PREFACE While we were both students at McPherson College in Kansas (1947–1952), we were active in the Brethren Student Christian Movement. At that time the Church of the Brethren was recruiting teachers for a teacher training center at Waka, Nigeria. After completing some schooling, we set sail for Nigeria on a British freighter in November of 1954. Our oldest son, Rodney, was eight months old. Though we had been recruited to teach at the Waka Teacher Training Center, upon our arrival in Garkida we were asked if we would be willing to go to Chibok, instead of Waka. Both were completely foreign to us, so we readily agreed. Later, we learned that everyone on the mission field had been canvassed, and no one wanted to go to Chibok. It was the most remote mission station. Ira and Mary Petre were living at Chibok and were to orientate us before they went home on furlough. Soon after our arrival, Ira became ill; and they had to return to America. Chibok was isolated during the rainy season, which lasted for several months. During the rains, we sent mail and received mail once a month by a foot messenger. Contact with other white people was practically non-existent during the rainy season, except for a nurse who ran the dispensary in Chibok. This isolation was a blessing in disguise as we were forced to learn a foreign language rather quickly. More importantly, we learned to know another culture as few others have had the opportunity. The Chibok readily accepted us into their midst. I have referred to the people who are the subject of the book as “Chibok” which is the most common spelling today. “Chibuk” was the common spelling in 1968, although the spelling has been a subject of discussion for many years. Other spellings are Cibak, Chibbak, Chibbuk, Kibbaku, and Kyi-baku. The terminology “Kibukoo” is also used but in a slightly different text. If one asks an older person, “Are you a Chibok?” the answer will often be “I am a Kibukoo.” The term “Chibok” is used here to denote both the singular and the plural. Chibok is the name of the ethnic group which is the subject of this book and is also the name of the largest village in the area. You will soon discover that almost all activities in which the Chibok participate center around the yellow endosperm guinea corn called jerima (a grain sorghum). It is their staple food, and their lives depend upon it for their existence. The Chibok are the only ethnic group in the area that plant jerima in any quantity. Throughout this manuscript, the masculine pronouns (he, his, him) have been used predominately, even though they may be referring to either the male or female gender. Non-English words are italicized. I must apologize to the Chibok people for using so many Bura words in the script. The Chibok and Bura languages are very similar; and while I was taking notes, I wrote down what the informants told me. It was not until I started working on these notes, forty years later, that I discovered this phenomenon. From time to time one will find Kanuri, Hausa, and Fulani words in the text, as well. The Chibok language has never been reduced to writing. The Chibok words used in this manuscript are a phonetic spelling of words as I heard them. Nearly all Chibok men, and most women, are fluent in several languages. Also, I apologize for the many non-English words that I found necessary to use. There are so many expressions, names of things, activities, and ceremonies that just cannot be translated into English. I have tried to explain these in the text and glossary; as a result, many times the exact meaning is lost.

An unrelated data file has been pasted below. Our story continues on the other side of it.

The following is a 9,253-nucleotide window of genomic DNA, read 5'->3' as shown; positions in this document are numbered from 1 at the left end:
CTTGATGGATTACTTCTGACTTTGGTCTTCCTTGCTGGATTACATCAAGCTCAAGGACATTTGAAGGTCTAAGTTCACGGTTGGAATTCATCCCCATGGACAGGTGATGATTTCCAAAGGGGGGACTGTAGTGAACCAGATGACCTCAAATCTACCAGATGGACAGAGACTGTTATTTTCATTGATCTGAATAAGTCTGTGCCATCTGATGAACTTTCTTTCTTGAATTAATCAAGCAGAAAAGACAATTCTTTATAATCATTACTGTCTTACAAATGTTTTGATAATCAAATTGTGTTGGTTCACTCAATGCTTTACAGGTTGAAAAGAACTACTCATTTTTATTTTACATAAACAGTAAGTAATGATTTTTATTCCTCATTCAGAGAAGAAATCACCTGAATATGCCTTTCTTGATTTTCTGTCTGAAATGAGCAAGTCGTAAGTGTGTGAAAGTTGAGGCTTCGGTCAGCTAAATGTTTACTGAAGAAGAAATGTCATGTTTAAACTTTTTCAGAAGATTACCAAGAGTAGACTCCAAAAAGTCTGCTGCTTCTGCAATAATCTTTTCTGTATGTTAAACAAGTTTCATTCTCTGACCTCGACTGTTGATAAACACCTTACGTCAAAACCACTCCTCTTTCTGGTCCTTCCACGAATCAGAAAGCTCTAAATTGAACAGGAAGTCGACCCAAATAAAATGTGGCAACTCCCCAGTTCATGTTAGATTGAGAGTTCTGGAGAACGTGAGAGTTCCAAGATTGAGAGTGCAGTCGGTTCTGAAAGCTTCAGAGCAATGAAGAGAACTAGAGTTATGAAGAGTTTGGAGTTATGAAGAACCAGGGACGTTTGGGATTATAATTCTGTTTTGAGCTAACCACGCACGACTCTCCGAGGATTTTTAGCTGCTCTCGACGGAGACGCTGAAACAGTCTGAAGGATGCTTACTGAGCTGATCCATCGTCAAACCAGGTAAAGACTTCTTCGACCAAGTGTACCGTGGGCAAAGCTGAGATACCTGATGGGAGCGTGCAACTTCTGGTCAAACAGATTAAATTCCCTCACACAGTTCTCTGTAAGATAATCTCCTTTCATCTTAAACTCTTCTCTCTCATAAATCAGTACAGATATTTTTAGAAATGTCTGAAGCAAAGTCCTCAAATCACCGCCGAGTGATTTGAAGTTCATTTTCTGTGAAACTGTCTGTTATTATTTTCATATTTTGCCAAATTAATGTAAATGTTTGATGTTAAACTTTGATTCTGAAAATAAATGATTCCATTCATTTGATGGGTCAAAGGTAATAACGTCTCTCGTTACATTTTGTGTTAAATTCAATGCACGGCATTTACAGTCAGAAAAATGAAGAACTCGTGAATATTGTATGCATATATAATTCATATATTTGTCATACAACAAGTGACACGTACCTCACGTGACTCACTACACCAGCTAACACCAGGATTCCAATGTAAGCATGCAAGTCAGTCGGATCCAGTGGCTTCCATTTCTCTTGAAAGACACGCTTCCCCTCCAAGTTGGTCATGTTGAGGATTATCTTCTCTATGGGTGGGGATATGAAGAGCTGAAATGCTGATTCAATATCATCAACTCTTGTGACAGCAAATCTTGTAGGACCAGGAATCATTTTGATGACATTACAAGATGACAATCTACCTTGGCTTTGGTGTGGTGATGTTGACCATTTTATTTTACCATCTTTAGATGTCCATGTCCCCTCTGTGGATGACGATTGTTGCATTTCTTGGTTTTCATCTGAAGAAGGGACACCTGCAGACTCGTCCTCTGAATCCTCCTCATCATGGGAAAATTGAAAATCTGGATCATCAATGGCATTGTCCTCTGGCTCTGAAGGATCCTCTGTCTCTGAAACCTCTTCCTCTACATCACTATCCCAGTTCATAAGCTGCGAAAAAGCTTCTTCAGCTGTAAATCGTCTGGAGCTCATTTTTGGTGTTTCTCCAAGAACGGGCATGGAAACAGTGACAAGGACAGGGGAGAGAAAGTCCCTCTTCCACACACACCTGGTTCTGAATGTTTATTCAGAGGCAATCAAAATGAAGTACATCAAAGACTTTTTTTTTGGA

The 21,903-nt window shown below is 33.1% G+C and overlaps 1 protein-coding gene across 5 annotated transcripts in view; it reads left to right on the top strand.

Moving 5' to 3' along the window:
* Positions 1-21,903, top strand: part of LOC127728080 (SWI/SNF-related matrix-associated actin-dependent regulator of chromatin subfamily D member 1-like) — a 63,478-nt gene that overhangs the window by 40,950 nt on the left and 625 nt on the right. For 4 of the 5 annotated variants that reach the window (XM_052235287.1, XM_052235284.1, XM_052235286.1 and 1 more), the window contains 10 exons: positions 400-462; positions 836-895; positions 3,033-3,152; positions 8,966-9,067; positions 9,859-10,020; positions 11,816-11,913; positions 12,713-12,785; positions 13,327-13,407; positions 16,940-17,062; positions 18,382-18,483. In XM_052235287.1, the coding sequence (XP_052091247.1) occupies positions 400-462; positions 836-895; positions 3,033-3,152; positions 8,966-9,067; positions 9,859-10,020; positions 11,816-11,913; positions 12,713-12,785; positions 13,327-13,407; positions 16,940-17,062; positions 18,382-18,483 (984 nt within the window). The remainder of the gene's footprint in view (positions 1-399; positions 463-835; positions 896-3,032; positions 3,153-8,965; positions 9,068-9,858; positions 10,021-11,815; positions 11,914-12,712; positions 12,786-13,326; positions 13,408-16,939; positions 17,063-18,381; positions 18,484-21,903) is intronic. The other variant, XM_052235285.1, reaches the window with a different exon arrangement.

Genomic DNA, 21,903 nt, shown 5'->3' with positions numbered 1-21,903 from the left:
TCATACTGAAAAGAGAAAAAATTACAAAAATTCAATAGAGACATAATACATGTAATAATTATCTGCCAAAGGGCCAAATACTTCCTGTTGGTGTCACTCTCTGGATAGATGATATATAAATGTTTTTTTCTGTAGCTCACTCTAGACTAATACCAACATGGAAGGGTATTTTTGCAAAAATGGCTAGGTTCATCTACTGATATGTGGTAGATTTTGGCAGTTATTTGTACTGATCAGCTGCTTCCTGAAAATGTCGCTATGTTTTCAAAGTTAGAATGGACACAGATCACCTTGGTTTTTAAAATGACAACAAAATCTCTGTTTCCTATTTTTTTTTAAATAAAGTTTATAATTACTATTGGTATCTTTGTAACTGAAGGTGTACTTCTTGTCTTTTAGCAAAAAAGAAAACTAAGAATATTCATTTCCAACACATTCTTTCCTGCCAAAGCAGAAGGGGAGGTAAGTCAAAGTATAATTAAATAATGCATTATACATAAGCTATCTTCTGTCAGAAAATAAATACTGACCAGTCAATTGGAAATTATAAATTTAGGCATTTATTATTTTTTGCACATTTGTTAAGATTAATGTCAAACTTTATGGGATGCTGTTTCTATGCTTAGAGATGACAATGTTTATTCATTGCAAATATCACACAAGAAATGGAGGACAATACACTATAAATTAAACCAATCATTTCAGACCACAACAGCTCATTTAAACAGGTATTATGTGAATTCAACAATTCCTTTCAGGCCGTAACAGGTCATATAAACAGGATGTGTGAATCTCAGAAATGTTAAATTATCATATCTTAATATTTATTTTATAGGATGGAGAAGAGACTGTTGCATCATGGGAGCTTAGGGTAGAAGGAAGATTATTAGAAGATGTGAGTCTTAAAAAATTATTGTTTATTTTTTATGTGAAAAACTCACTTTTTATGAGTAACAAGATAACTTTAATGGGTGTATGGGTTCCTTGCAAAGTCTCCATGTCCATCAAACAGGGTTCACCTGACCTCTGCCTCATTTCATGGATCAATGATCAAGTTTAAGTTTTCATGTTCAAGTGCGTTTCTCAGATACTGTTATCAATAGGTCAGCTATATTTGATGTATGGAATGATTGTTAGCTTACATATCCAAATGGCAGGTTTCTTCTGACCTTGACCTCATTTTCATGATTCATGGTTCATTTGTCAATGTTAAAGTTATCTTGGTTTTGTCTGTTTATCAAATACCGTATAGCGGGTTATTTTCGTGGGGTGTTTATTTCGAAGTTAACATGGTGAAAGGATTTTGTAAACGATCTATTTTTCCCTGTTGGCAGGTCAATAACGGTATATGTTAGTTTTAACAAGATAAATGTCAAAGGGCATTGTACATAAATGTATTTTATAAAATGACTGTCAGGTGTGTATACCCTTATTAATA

ix The word “medicine” has been used frequently in the text. The meaning of the word in Chibok is different from the English definition of “medicine” as the science of diagnosing, treating, and preventing disease. The Chibok use of “medicine” may refer to the science of medicine, but more often it is used to indicate supernatural powers to protect, to cure, or to curse. Today, Nigeria is a modern country and very much a part of the western world. In the present day (2011) one would not be able to find many of the customs described in this book. The goal of this book is for the Chibok to have a record of Chibok life as it existed in the past. Today, most of the youth of Chibok are educated; many of them look upon traditional customs as something without merit and which should be forgotten. A few may even be offended by bringing to their attention some things that they would like to forget. Hopefully, this book will bring a new understanding and respect for the customs and traditions of the Chibok people who lived in the past. If there are those who harbor thoughts that life among African cultures is simple, they will surely change their minds after reading about the activities and traditions that surround birth, marriage, death, and farming. Life among the Chibok is complex and beautiful. There are many places in the text where things are not as clear as one would hope. It is my intention to portray, as accurately as possible, what was told to me by informants, as well as what I observed. There are places where what is written conflicts with what is written elsewhere in the text. Two explanations are possible. One is that approximately the same material was given by two different informants, and each saw things from a different perspective. Another possible explanation is that the informants whom I used were older people. Their memories may have faded some over the years. The use of plurals in translation has been somewhat of a challenge. On occasion I have just added an “s” to a Chibok word to indicate a plural. This would be understood by a non-Chibok but would be confusing to a Chibok. I have used the names of people and have referred to the location of people’s compounds many times. Compounds are moved and many people to whom I refer are no longer living today. I knew of no other way to tell their story. People in most African cultures are divided into two groups—the royalty (chieftainship) and the commoners. This book is written generally from the standpoint of the commoners as there are many more of them, and they have been less tainted by their overlords and other outside influences. The commoners reflect more accurately the culture of the Chibok people. For the most part, the material supplied is exactly as it was received from the informants. Where I have offered an opinion, it will be enclosed with a set of brackets [ ]. There are three appendices to the manuscript. One is a map showing many of the villages and hamlets in the Chibok area. A second map shows the location and approximate size of all compounds around the Chibok rocks. The third appendix is a chart, in color, indicating the kinship categories of the Chibok. The information for this book was collected in several ways. 1. Through experience—I lived with my family in Chibok on three different occasions: for three years (1954–1957), for one year (1959–1960), and again for six months in l968. 2. I traveled extensively among the Chibok villages and learned their language. 3. I attended numerous ceremonies and celebrations. 4. Many days were spent with my typewriter in the shade of a shea nut tree near